If we were to only do free(arr) only, we will still have the dynamically allocated three 1D arrays.

Another incorrect way is to free(arr) first, then free(*(arr + 0)), free(*(arr + 1)) and free(*(arr + 2)). It is incorrect because we cannot access *(arr + 1) after free(arr), since arr is freed.

The correct way is to free the three 1D arrays using free(*(arr + 0)), free(*(arr + 1)) and free(*(arr + 2)), then free(arr) as shown in the following figure. Fig. 9.13 The correct way is to free the three 1D arrays then the array of pointers.#

Code Snippet

for (int row = 0; row < 3; row++) {
free(*(arr + row));
// OR
// free(arr[row]);
arr[row] = NULL;
}

free(arr);
arr = NULL;


Download 2D-dyn-mem-alloc.c if you want to run the following program yourself.

Code


#include <stdlib.h>

int main(void) {
// Dynamically allocate array of pointer
int** arr = (int**)malloc(3 * sizeof(int*));

// Dynamically allocate a 1D array for each row
for (int row = 0; row < 3; row++) {
*(arr + row) = (int*)malloc(4 * sizeof(int));
}

// Assign a value to each element
for (int row = 0; row < 3; row++) {
for (int col = 0; col < 4; col++) {
*(*(arr + row) + col) = row * 4 + col + 1;
// arr[row][col] =  row * 4 + col + 1;
}
}

// Free the 1D arrays of rows first
for (int row = 0; row < 3; row++) {
free(*(arr + row));
// OR
// free(arr[row]);
arr[row] = NULL;
}

// Then free the array of pointers
free(arr);
arr = NULL;

return 0;
}



## 9.3.2. Method 2: Static Allocation of an array of pointers#

First, statically allocate an array of pointers int* arr;. The problem is this array will be on the stack, hence number of rows has to be known at compile-time. While in method 1, all the elements were on the heap except for arr pointer.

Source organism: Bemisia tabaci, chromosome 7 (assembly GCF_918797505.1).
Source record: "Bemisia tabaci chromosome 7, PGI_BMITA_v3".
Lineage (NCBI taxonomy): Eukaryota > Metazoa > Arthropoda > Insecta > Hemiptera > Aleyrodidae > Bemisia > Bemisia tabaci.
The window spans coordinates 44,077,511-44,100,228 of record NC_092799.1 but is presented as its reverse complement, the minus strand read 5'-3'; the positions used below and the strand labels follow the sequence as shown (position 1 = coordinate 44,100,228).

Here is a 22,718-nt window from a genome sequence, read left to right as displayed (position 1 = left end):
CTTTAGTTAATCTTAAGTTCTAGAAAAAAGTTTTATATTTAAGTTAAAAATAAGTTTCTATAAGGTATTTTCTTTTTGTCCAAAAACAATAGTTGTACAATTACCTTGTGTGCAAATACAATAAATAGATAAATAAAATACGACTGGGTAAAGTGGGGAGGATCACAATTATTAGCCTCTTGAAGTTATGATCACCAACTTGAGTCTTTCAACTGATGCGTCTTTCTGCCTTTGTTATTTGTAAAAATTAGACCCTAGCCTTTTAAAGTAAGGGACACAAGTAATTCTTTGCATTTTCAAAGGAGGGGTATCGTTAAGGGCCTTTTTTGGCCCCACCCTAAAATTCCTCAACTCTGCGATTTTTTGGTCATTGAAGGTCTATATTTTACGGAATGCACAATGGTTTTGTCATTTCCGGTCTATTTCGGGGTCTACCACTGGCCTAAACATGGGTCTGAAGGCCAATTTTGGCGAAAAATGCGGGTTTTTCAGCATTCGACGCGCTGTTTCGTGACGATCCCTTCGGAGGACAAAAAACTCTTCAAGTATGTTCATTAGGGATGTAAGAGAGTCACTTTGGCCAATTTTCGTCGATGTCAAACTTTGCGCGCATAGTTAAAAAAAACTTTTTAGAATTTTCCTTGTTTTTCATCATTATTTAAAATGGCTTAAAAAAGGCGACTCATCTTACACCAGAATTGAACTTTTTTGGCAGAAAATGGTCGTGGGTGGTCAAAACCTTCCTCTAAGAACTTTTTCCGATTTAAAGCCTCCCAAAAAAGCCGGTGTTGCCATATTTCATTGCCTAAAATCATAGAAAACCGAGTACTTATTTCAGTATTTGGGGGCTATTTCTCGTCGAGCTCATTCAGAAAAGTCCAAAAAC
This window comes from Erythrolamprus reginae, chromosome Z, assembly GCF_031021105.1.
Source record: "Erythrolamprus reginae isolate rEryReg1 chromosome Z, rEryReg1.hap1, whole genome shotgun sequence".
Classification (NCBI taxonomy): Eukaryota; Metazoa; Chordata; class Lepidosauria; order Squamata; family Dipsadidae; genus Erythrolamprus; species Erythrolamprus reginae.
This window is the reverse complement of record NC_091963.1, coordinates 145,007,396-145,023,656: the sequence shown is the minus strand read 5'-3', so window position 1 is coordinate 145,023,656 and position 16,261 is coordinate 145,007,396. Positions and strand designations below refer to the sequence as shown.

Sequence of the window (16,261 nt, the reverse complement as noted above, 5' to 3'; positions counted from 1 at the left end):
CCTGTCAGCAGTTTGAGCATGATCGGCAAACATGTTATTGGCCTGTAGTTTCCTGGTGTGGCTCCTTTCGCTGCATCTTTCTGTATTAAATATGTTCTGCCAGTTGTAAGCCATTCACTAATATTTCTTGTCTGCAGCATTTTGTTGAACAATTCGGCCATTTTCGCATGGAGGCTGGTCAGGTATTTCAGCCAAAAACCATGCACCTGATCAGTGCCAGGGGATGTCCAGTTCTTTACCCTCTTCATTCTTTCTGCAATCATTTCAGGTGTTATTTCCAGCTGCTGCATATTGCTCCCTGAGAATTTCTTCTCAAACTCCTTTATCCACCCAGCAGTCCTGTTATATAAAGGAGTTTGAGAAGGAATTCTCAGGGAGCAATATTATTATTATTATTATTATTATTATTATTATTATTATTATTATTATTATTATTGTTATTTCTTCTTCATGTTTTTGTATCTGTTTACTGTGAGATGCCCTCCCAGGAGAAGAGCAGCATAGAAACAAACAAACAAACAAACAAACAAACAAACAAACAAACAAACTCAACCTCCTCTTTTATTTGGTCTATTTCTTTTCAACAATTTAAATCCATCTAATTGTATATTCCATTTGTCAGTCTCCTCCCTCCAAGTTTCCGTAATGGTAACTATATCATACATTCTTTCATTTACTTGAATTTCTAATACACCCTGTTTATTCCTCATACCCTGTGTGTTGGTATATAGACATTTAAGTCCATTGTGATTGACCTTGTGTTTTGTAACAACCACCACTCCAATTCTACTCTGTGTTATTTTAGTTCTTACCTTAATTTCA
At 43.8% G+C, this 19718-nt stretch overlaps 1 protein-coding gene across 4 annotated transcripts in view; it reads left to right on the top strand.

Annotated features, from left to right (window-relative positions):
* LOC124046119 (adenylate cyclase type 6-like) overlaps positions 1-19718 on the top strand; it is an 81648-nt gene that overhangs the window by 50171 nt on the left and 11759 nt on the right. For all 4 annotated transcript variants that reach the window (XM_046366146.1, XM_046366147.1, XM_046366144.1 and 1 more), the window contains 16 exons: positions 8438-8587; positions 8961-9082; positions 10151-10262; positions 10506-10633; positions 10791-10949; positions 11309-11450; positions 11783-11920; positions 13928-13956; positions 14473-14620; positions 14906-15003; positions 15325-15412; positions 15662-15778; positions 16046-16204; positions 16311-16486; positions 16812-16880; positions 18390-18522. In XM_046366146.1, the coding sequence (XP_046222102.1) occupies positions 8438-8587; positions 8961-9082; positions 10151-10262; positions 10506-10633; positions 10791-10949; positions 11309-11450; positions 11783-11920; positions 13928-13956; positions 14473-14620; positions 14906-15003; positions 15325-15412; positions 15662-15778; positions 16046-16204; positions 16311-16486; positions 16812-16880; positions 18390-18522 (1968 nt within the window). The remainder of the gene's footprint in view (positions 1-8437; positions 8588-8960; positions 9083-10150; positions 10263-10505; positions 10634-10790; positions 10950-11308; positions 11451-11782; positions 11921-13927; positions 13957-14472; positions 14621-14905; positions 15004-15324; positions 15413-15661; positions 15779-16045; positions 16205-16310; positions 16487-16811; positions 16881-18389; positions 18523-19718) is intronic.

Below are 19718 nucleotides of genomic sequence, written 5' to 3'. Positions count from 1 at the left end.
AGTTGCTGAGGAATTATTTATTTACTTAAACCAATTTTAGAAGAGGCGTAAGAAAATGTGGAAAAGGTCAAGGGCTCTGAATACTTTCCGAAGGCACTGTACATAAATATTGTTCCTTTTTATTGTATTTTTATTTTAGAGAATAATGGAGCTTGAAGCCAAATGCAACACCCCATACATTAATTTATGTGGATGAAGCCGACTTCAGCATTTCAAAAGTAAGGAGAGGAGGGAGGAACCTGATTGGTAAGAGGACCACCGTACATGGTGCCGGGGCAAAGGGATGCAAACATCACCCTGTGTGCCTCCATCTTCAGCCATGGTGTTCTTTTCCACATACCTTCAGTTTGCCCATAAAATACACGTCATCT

Second, make each of these pointers in the array point to dynamically allocated 1D array corresponding to the row.

Third, we can access the elements as any 2D array.

Forth, we free only the dynamically allocated three 1D arrays.


#include <stdlib.h>

int main(void) {
// on Stack, statically have allocate 3 pointers,
// each will point to a 1D array corresponding to a row
int* arr;

// Access each pointer and make it point
// to a newly dynamically allocated array
for (int row = 0; row < 3; row++) {
arr[row] = (int*)malloc(4 * sizeof(int));
}
// Access elements as usual
for (int row = 0; row < 3; row++) {
for (int col = 0; col < 4; col++) {
arr[row][col] = row * 4 + col + 1;
}
}
// Free only dynamically allocated space
for (int row = 0; row < 3; row++) {
free(arr[row]);
}

return 0;
}



## 9.3.3. Method 3: Dynamic Allocation of a 1D array#

The last method is easy if you understand from Chapter 9: Section 9.1.2 how does a static 2D array looks like in the memory.

We can dynamically allocate 1D array having rows $$\times$$ columns integer elements = $$12$$.

To access elements, you cannot use arr[row][col], because the number of the columns is unknown. Instead, you need to do *(arr + row * cols + col) to access the element at index row and column index col when the number of columns is cols.

Finally, to free the dynamically allocated space, you only need to free(arr); which is a 1D array of int.


#include <stdlib.h>

int main(void) {
int rows = 3, cols = 4;
int* arr = (int*)malloc(rows * cols * sizeof(int));

for (int row = 0; row < rows; row++) {
for (int col = 0; col < cols; col++) {
*(arr + row * cols + col) = row * cols + col + 1;
}
}

free(arr);

return 0;
}